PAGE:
Day 11 [Dharamsala] To Faint Or Not To Faint

HEADACHE AND FEVER GONE, but with the diarrhea coming every other hour, I have no way of doing any sight-seeing. I thought this will be another boring day spent in my bed reading books either on my bed or in the toilet, but this is India, and things never go monotonous.

So, in the evening, I forced myself out for dinner, somewhere near the guesthouse. I was feeling better and the rain stopped, and this was giving me lots of motivation. I was having vegetable Thukpa (noodles in piping hot soup) which should be fine for me, until when I was about to finish, I started feeling queesy. I was confused, was I about to vomit? Is my diarrhea coming? I stood up wanting to ask directions for the toilet when suddenly everything blacked out, and I fainted onto a nearby chair. I was not hurt, but I was sure that on my pale face were two very red ears. It was the most embarrassing moment of my life. The waiters brought me to a couch where I slowly recovered. They insisted on an ambulance but I felt good enough and went back to rest by myself.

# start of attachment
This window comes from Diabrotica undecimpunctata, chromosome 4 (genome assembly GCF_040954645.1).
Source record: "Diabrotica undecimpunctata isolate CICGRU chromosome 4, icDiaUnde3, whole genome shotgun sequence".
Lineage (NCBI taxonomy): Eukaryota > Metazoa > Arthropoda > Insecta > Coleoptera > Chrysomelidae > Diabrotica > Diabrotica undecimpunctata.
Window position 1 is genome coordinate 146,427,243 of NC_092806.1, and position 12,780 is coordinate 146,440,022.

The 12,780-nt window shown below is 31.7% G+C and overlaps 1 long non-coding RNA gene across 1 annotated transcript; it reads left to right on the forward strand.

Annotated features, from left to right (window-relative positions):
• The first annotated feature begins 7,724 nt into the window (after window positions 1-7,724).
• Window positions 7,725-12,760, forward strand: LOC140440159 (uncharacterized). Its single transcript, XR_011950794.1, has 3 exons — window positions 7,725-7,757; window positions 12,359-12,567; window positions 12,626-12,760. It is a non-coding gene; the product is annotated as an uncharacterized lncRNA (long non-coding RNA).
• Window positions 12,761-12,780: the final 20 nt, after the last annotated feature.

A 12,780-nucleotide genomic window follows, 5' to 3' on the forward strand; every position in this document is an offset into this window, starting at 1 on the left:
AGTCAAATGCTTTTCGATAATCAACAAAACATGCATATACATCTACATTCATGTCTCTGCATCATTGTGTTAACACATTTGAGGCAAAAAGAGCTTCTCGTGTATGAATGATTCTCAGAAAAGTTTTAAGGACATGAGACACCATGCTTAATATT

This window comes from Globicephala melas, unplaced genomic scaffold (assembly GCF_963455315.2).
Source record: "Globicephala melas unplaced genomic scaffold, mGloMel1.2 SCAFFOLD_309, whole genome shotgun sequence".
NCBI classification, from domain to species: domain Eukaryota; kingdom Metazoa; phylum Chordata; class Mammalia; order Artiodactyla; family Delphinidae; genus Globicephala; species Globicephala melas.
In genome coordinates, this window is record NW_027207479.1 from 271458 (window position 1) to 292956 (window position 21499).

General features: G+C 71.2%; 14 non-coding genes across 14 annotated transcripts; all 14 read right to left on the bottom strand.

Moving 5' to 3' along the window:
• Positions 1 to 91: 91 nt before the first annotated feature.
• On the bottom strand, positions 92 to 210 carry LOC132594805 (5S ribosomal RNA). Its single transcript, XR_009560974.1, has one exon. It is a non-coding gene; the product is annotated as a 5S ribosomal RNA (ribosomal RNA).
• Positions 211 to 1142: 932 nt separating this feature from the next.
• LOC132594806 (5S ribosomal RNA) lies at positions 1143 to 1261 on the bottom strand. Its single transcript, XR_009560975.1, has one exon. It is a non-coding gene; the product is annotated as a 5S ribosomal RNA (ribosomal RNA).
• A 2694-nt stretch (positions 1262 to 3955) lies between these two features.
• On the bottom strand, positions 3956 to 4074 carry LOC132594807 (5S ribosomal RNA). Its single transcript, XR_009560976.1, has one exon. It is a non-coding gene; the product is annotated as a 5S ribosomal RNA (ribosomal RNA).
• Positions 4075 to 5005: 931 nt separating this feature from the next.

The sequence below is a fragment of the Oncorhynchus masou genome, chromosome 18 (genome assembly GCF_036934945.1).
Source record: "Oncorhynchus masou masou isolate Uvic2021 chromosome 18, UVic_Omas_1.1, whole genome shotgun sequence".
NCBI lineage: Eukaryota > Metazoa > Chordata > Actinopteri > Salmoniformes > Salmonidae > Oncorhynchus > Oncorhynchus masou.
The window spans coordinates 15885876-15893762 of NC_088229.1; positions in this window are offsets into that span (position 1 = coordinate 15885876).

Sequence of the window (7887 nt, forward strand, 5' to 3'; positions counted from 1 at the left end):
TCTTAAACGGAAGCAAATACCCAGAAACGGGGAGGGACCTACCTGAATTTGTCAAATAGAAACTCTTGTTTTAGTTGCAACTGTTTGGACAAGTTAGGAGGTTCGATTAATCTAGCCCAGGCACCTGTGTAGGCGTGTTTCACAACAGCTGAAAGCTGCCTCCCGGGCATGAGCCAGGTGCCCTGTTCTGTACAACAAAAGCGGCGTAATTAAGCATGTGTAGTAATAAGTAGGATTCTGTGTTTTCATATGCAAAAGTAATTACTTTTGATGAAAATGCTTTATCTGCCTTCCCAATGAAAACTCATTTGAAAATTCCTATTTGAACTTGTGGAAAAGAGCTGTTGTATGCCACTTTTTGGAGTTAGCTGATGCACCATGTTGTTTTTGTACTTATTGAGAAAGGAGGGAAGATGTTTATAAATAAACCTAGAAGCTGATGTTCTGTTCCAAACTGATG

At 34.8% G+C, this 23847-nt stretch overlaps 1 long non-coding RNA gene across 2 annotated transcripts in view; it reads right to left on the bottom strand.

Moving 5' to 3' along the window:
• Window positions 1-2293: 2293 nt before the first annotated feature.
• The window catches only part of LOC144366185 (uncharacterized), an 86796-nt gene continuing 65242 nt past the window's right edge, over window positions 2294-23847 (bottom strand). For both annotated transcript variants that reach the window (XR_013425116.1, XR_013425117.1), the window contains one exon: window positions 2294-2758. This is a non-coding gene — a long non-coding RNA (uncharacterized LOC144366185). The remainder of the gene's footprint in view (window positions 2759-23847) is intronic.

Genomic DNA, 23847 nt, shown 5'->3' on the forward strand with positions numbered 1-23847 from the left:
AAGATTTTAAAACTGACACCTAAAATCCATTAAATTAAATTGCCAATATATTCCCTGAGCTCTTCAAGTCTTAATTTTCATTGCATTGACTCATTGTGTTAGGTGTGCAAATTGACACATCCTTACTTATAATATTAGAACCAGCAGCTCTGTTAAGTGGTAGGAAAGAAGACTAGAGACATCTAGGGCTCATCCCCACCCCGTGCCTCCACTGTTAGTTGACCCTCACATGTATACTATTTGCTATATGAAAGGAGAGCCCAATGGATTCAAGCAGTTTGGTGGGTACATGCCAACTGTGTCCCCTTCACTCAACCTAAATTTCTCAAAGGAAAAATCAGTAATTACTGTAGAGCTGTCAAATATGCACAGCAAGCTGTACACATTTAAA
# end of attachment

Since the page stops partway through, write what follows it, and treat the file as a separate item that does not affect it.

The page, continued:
I hope they were not feeling bad because I am sure their food had nothing to do with my fainting. In fact, the Thukpa was really nice! I guess it was subconscious’ way of getting me stories to write, which I now laugh at, but still with my ears flushing red.

Environment associations have branches in Dharamsala, promoting the message of caring for our Earth

Filtered boiled water sold at many sites in Dharamsala, reducing the use of plastic bottles for mineral water

Buddhist monks debating with a clap of their hands at the monastery

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